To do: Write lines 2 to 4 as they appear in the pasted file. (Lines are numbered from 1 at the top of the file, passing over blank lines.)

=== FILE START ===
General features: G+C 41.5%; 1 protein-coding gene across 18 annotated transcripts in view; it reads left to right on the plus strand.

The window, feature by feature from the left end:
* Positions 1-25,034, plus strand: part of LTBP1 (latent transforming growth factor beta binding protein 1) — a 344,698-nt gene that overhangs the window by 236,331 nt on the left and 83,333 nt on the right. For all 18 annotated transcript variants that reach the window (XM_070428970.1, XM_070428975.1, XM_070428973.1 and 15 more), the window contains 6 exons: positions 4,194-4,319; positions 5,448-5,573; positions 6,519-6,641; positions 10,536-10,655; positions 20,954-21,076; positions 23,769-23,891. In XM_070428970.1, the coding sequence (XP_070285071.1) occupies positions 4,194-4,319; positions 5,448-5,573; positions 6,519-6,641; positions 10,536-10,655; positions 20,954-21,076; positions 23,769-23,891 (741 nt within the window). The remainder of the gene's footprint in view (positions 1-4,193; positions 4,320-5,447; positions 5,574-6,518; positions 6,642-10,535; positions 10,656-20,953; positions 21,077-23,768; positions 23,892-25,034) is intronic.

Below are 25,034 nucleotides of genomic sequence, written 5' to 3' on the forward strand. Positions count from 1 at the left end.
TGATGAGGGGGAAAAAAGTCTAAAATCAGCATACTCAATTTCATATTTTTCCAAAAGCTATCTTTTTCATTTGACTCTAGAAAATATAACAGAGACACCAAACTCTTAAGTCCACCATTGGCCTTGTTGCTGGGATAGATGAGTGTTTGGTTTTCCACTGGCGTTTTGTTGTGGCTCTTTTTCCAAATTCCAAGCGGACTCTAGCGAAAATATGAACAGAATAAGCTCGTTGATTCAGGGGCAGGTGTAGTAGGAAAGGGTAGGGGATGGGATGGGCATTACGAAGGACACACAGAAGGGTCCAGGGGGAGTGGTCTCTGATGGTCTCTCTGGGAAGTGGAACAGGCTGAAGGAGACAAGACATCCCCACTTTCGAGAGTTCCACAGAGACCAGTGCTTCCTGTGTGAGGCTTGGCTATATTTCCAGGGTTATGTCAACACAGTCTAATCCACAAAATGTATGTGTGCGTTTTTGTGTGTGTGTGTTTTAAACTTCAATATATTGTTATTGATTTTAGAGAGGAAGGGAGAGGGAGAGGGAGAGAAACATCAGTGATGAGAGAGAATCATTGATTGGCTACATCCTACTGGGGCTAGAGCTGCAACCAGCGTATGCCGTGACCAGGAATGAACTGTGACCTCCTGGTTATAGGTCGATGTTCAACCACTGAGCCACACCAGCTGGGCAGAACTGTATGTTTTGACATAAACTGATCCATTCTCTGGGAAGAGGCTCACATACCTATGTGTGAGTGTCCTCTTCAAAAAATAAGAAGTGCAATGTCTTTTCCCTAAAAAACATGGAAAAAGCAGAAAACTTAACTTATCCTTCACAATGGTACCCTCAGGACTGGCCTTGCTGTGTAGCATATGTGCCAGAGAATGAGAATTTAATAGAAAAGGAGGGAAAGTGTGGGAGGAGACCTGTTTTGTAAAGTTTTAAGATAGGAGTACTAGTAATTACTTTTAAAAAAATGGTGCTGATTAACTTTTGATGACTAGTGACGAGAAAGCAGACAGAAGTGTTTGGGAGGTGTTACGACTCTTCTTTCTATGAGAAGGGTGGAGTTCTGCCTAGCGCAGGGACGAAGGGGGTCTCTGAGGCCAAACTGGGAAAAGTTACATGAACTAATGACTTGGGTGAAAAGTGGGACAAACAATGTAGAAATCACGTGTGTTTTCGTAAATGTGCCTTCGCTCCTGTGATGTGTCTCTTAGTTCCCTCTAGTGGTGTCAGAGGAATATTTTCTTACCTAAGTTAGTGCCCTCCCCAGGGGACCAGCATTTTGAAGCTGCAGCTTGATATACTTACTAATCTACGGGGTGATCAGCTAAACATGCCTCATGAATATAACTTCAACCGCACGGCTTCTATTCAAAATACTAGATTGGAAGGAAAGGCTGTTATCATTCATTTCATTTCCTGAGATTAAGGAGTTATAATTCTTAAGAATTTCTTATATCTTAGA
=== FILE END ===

The window, feature by feature from the left end:
* Positions 1-25,034, plus strand: part of LTBP1 (latent transforming growth factor beta binding protein 1) — a 344,698-nt gene that overhangs the window by 236,331 nt on the left and 83,333 nt on the right. For all 18 annotated transcript variants that reach the window (XM_070428970.1, XM_070428975.1, XM_070428973.1 and 15 more), the window contains 6 exons: positions 4,194-4,319; positions 5,448-5,573; positions 6,519-6,641; positions 10,536-10,655; positions 20,954-21,076; positions 23,769-23,891. In XM_070428970.1, the coding sequence (XP_070285071.1) occupies positions 4,194-4,319; positions 5,448-5,573; positions 6,519-6,641; positions 10,536-10,655; positions 20,954-21,076; positions 23,769-23,891 (741 nt within the window). The remainder of the gene's footprint in view (positions 1-4,193; positions 4,320-5,447; positions 5,574-6,518; positions 6,642-10,535; positions 10,656-20,953; positions 21,077-23,768; positions 23,892-25,034) is intronic.

Below are 25,034 nucleotides of genomic sequence, written 5' to 3' on the forward strand. Positions count from 1 at the left end.